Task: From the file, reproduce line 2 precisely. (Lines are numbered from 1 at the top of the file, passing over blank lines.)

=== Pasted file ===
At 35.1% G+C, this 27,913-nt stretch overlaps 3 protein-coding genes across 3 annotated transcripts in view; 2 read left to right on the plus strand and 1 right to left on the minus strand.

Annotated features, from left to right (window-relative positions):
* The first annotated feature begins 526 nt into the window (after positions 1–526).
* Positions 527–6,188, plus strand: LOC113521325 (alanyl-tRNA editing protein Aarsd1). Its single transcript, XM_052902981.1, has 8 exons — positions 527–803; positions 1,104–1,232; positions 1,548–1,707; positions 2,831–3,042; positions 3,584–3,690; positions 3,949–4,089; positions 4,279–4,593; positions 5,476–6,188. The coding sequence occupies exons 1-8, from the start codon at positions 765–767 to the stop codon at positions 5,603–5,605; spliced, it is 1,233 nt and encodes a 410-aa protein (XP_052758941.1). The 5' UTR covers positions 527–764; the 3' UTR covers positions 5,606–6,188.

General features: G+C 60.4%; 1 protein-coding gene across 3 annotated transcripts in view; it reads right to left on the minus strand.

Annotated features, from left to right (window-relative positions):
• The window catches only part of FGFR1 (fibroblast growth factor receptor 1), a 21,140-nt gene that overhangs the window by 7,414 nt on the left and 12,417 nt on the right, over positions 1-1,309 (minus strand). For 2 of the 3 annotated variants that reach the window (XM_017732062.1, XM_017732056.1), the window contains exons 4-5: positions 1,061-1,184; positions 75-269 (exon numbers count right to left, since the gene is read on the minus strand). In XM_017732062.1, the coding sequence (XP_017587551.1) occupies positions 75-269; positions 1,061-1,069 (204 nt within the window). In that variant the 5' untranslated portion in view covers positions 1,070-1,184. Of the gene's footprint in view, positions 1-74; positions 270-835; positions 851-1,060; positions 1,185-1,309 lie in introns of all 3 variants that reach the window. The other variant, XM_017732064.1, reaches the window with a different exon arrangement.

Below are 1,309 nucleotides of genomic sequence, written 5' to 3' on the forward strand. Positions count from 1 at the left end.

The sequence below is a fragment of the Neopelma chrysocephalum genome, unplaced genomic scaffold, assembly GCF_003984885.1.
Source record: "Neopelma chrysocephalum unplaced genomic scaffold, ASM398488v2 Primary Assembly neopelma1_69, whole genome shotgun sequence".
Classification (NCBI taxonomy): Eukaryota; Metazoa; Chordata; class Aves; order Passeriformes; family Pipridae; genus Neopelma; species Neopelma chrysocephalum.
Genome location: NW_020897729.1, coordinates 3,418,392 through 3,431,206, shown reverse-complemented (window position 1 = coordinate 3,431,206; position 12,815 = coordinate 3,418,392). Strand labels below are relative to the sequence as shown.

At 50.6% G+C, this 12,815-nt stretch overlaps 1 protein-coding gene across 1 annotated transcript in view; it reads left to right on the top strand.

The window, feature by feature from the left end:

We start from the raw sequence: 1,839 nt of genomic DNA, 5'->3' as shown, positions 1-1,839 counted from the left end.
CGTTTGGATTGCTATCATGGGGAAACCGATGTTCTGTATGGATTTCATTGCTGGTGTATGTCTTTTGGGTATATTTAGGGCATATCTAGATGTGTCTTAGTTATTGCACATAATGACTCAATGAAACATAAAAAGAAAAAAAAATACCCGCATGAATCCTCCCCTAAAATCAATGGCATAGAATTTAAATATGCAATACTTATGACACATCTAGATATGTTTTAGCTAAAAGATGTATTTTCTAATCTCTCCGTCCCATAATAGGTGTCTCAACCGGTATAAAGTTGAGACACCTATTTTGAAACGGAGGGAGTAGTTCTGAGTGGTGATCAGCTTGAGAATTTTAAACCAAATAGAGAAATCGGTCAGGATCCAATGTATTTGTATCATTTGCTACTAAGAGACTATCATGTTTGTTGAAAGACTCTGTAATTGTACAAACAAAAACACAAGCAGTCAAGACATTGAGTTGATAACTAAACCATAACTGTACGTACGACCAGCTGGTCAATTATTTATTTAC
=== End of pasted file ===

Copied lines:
Annotated features, from left to right (window-relative positions):